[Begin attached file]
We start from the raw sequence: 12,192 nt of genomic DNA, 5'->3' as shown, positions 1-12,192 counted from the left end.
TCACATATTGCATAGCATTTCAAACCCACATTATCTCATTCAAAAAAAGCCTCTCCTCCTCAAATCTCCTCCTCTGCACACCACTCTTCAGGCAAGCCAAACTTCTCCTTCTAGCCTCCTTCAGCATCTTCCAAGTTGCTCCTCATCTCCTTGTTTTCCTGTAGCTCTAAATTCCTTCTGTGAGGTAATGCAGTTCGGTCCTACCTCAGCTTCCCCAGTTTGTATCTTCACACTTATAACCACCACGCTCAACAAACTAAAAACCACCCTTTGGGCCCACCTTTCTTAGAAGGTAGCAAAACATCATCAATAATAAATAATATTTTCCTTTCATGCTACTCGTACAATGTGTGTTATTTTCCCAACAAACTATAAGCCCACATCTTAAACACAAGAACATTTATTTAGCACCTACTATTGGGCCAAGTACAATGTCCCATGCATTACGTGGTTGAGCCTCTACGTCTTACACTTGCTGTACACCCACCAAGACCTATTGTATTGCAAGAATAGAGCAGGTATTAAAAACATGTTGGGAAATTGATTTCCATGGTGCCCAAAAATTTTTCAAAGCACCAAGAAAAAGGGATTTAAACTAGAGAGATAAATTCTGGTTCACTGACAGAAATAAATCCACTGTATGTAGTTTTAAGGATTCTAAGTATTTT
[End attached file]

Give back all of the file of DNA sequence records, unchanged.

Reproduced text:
We start from the raw sequence: 12,192 nt of genomic DNA, 5'->3' as shown, positions 1-12,192 counted from the left end.
TCACATATTGCATAGCATTTCAAACCCACATTATCTCATTCAAAAAAAGCCTCTCCTCCTCAAATCTCCTCCTCTGCACACCACTCTTCAGGCAAGCCAAACTTCTCCTTCTAGCCTCCTTCAGCATCTTCCAAGTTGCTCCTCATCTCCTTGTTTTCCTGTAGCTCTAAATTCCTTCTGTGAGGTAATGCAGTTCGGTCCTACCTCAGCTTCCCCAGTTTGTATCTTCACACTTATAACCACCACGCTCAACAAACTAAAAACCACCCTTTGGGCCCACCTTTCTTAGAAGGTAGCAAAACATCATCAATAATAAATAATATTTTCCTTTCATGCTACTCGTACAATGTGTGTTATTTTCCCAACAAACTATAAGCCCACATCTTAAACACAAGAACATTTATTTAGCACCTACTATTGGGCCAAGTACAATGTCCCATGCATTACGTGGTTGAGCCTCTACGTCTTACACTTGCTGTACACCCACCAAGACCTATTGTATTGCAAGAATAGAGCAGGTATTAAAAACATGTTGGGAAATTGATTTCCATGGTGCCCAAAAATTTTTCAAAGCACCAAGAAAAAGGGATTTAAACTAGAGAGATAAATTCTGGTTCACTGACAGAAATAAATCCACTGTATGTAGTTTTAAGGATTCTAAGTATTTT